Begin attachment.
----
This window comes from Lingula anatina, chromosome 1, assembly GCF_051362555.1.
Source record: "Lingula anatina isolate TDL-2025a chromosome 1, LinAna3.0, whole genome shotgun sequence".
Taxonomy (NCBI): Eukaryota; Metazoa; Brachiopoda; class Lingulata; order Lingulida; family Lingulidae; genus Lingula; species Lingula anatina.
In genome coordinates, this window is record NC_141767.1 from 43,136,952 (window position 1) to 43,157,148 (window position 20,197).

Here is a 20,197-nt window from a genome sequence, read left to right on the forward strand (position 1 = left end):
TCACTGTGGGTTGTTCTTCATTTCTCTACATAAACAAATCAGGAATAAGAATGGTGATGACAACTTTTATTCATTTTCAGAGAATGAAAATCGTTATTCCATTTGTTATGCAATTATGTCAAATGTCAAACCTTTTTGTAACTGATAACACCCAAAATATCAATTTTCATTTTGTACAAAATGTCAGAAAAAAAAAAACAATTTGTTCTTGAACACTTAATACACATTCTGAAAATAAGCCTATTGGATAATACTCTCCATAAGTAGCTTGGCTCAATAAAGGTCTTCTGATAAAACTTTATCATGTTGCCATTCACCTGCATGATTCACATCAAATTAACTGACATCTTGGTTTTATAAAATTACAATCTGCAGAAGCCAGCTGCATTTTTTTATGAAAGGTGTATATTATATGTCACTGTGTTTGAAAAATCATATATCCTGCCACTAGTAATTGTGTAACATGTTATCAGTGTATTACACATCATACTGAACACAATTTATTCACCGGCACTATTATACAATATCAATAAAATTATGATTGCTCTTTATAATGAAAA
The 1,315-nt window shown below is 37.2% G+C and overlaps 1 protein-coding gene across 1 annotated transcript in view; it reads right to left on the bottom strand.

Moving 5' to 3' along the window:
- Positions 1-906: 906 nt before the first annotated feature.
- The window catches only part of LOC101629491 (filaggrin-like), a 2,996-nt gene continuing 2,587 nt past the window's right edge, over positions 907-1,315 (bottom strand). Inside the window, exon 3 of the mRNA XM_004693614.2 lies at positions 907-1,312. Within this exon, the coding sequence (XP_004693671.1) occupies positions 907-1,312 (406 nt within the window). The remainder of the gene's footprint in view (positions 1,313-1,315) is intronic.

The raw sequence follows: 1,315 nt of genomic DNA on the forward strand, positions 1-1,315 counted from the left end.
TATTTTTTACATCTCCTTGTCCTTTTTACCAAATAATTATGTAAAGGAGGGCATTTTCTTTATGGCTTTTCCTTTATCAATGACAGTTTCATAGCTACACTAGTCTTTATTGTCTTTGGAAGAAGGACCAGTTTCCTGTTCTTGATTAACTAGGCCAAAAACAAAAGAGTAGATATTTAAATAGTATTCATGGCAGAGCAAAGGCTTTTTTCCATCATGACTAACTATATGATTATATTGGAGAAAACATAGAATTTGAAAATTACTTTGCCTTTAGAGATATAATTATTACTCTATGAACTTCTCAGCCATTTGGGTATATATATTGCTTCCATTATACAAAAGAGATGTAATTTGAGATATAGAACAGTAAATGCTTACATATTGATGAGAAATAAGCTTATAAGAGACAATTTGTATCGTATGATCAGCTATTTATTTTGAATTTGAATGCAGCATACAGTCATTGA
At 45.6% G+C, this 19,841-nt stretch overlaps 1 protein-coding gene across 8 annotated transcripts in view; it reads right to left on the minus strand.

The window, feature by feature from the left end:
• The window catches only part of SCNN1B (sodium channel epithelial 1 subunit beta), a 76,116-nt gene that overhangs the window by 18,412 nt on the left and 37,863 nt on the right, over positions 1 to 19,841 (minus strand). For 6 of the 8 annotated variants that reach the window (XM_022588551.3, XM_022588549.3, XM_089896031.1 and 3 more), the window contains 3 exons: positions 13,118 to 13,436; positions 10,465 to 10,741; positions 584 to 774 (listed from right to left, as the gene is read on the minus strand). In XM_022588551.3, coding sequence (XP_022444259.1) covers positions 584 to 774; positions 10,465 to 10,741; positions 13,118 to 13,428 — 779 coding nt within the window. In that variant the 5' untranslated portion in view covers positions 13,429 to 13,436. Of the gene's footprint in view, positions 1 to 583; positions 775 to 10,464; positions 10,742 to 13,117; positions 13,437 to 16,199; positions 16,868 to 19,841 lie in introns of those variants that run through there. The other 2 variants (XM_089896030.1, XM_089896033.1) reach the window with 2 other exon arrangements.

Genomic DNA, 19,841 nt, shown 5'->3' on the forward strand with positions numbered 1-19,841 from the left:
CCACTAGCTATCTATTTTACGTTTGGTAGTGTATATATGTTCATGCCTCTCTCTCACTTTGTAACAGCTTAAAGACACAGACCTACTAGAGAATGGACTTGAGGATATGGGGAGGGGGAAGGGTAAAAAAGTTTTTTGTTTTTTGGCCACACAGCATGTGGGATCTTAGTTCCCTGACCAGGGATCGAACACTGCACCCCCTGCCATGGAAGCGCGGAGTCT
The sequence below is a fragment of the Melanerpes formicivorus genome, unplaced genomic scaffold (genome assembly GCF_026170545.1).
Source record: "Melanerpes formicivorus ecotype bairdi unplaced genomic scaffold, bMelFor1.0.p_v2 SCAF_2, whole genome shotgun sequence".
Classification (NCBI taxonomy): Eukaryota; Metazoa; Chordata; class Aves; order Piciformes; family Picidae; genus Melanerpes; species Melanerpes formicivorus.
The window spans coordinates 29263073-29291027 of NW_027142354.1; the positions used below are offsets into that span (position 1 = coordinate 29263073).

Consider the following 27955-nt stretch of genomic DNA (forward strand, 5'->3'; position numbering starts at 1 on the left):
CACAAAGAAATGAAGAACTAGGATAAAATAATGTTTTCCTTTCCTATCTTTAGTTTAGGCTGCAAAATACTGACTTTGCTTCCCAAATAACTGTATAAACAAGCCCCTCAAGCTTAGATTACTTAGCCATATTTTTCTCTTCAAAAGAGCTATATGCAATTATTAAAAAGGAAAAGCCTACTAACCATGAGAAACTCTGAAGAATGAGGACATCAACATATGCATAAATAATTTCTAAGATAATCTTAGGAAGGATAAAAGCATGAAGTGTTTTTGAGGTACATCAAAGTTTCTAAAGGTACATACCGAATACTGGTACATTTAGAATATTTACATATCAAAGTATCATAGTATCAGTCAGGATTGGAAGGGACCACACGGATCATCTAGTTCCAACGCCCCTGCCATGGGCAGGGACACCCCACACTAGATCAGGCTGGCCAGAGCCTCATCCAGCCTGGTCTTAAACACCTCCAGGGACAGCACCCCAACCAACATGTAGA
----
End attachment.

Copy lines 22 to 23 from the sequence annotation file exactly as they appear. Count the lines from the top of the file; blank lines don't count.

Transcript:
Consider the following 27955-nt stretch of genomic DNA (forward strand, 5'->3'; position numbering starts at 1 on the left):
CACAAAGAAATGAAGAACTAGGATAAAATAATGTTTTCCTTTCCTATCTTTAGTTTAGGCTGCAAAATACTGACTTTGCTTCCCAAATAACTGTATAAACAAGCCCCTCAAGCTTAGATTACTTAGCCATATTTTTCTCTTCAAAAGAGCTATATGCAATTATTAAAAAGGAAAAGCCTACTAACCATGAGAAACTCTGAAGAATGAGGACATCAACATATGCATAAATAATTTCTAAGATAATCTTAGGAAGGATAAAAGCATGAAGTGTTTTTGAGGTACATCAAAGTTTCTAAAGGTACATACCGAATACTGGTACATTTAGAATATTTACATATCAAAGTATCATAGTATCAGTCAGGATTGGAAGGGACCACACGGATCATCTAGTTCCAACGCCCCTGCCATGGGCAGGGACACCCCACACTAGATCAGGCTGGCCAGAGCCTCATCCAGCCTGGTCTTAAACACCTCCAGGGACAGCACCCCAACCAACATGTAGA